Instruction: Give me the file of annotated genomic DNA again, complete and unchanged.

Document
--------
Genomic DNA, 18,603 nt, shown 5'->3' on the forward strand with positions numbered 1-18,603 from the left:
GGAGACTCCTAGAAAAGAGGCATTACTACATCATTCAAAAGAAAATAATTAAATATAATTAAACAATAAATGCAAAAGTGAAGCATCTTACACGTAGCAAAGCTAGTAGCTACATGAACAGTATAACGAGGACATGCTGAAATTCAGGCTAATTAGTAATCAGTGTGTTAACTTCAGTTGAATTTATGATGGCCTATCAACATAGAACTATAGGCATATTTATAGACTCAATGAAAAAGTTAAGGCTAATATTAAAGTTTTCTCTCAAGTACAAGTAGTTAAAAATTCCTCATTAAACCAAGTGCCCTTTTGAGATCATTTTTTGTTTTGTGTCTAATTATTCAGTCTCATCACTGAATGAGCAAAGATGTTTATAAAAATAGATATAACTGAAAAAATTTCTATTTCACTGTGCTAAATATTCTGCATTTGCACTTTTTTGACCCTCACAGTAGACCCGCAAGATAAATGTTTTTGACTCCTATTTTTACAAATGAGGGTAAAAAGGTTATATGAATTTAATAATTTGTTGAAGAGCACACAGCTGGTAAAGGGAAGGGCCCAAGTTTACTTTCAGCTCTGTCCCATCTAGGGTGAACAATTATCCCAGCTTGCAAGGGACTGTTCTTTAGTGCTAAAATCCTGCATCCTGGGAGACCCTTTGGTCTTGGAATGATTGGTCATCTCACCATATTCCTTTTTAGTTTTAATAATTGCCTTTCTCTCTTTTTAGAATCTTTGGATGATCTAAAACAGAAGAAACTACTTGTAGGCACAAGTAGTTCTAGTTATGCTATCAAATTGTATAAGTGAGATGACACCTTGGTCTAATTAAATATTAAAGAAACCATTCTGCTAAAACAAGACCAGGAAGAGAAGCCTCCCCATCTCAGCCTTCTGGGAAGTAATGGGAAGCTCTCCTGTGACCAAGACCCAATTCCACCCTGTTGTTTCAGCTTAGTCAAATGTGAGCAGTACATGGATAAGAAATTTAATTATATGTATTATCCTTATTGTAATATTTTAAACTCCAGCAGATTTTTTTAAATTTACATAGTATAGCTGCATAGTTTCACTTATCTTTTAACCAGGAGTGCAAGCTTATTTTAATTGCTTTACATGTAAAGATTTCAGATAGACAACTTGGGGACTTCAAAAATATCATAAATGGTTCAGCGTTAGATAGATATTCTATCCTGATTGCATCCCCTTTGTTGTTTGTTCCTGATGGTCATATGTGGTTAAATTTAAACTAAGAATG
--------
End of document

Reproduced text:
Genomic DNA, 18,603 nt, shown 5'->3' on the forward strand with positions numbered 1-18,603 from the left:
GGAGACTCCTAGAAAAGAGGCATTACTACATCATTCAAAAGAAAATAATTAAATATAATTAAACAATAAATGCAAAAGTGAAGCATCTTACACGTAGCAAAGCTAGTAGCTACATGAACAGTATAACGAGGACATGCTGAAATTCAGGCTAATTAGTAATCAGTGTGTTAACTTCAGTTGAATTTATGATGGCCTATCAACATAGAACTATAGGCATATTTATAGACTCAATGAAAAAGTTAAGGCTAATATTAAAGTTTTCTCTCAAGTACAAGTAGTTAAAAATTCCTCATTAAACCAAGTGCCCTTTTGAGATCATTTTTTGTTTTGTGTCTAATTATTCAGTCTCATCACTGAATGAGCAAAGATGTTTATAAAAATAGATATAACTGAAAAAATTTCTATTTCACTGTGCTAAATATTCTGCATTTGCACTTTTTTGACCCTCACAGTAGACCCGCAAGATAAATGTTTTTGACTCCTATTTTTACAAATGAGGGTAAAAAGGTTATATGAATTTAATAATTTGTTGAAGAGCACACAGCTGGTAAAGGGAAGGGCCCAAGTTTACTTTCAGCTCTGTCCCATCTAGGGTGAACAATTATCCCAGCTTGCAAGGGACTGTTCTTTAGTGCTAAAATCCTGCATCCTGGGAGACCCTTTGGTCTTGGAATGATTGGTCATCTCACCATATTCCTTTTTAGTTTTAATAATTGCCTTTCTCTCTTTTTAGAATCTTTGGATGATCTAAAACAGAAGAAACTACTTGTAGGCACAAGTAGTTCTAGTTATGCTATCAAATTGTATAAGTGAGATGACACCTTGGTCTAATTAAATATTAAAGAAACCATTCTGCTAAAACAAGACCAGGAAGAGAAGCCTCCCCATCTCAGCCTTCTGGGAAGTAATGGGAAGCTCTCCTGTGACCAAGACCCAATTCCACCCTGTTGTTTCAGCTTAGTCAAATGTGAGCAGTACATGGATAAGAAATTTAATTATATGTATTATCCTTATTGTAATATTTTAAACTCCAGCAGATTTTTTTAAATTTACATAGTATAGCTGCATAGTTTCACTTATCTTTTAACCAGGAGTGCAAGCTTATTTTAATTGCTTTACATGTAAAGATTTCAGATAGACAACTTGGGGACTTCAAAAATATCATAAATGGTTCAGCGTTAGATAGATATTCTATCCTGATTGCATCCCCTTTGTTGTTTGTTCCTGATGGTCATATGTGGTTAAATTTAAACTAAGAATG